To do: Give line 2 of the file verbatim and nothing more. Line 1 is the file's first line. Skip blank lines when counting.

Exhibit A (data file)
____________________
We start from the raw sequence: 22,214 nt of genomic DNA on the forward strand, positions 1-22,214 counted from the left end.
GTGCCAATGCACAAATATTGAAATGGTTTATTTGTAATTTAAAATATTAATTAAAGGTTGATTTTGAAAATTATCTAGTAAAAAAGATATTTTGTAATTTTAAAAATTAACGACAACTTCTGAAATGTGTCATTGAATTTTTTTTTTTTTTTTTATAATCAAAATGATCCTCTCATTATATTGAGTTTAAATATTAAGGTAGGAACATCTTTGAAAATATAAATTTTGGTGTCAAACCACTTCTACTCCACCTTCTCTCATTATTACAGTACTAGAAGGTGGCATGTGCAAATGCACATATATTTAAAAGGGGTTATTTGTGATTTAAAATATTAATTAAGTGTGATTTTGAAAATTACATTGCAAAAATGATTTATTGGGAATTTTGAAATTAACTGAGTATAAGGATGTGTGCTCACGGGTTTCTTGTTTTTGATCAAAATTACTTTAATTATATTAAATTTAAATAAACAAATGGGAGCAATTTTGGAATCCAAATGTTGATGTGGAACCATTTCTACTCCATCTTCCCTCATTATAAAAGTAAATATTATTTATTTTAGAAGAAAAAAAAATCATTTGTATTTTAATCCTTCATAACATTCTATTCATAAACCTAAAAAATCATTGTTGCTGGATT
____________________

GTGCCAATGCACAAATATTGAAATGGTTTATTTGTAATTTAAAATATTAATTAAAGGTTGATTTTGAAAATTATCTAGTAAAAAAGATATTTTGTAATTTTAAAAATTAACGACAACTTCTGAAATGTGTCATTGAATTTTTTTTTTTTTTTTTATAATCAAAATGATCCTCTCATTATATTGAGTTTAAATATTAAGGTAGGAACATCTTTGAAAATATAAATTTTGGTGTCAAACCACTTCTACTCCACCTTCTCTCATTATTACAGTACTAGAAGGTGGCATGTGCAAATGCACATATATTTAAAAGGGGTTATTTGTGATTTAAAATATTAATTAAGTGTGATTTTGAAAATTACATTGCAAAAATGATTTATTGGGAATTTTGAAATTAACTGAGTATAAGGATGTGTGCTCACGGGTTTCTTGTTTTTGATCAAAATTACTTTAATTATATTAAATTTAAATAAACAAATGGGAGCAATTTTGGAATCCAAATGTTGATGTGGAACCATTTCTACTCCATCTTCCCTCATTATAAAAGTAAATATTATTTATTTTAGAAGAAAAAAAAATCATTTGTATTTTAATCCTTCATAACATTCTATTCATAAACCTAAAAAATCATTGTTGCTGGATT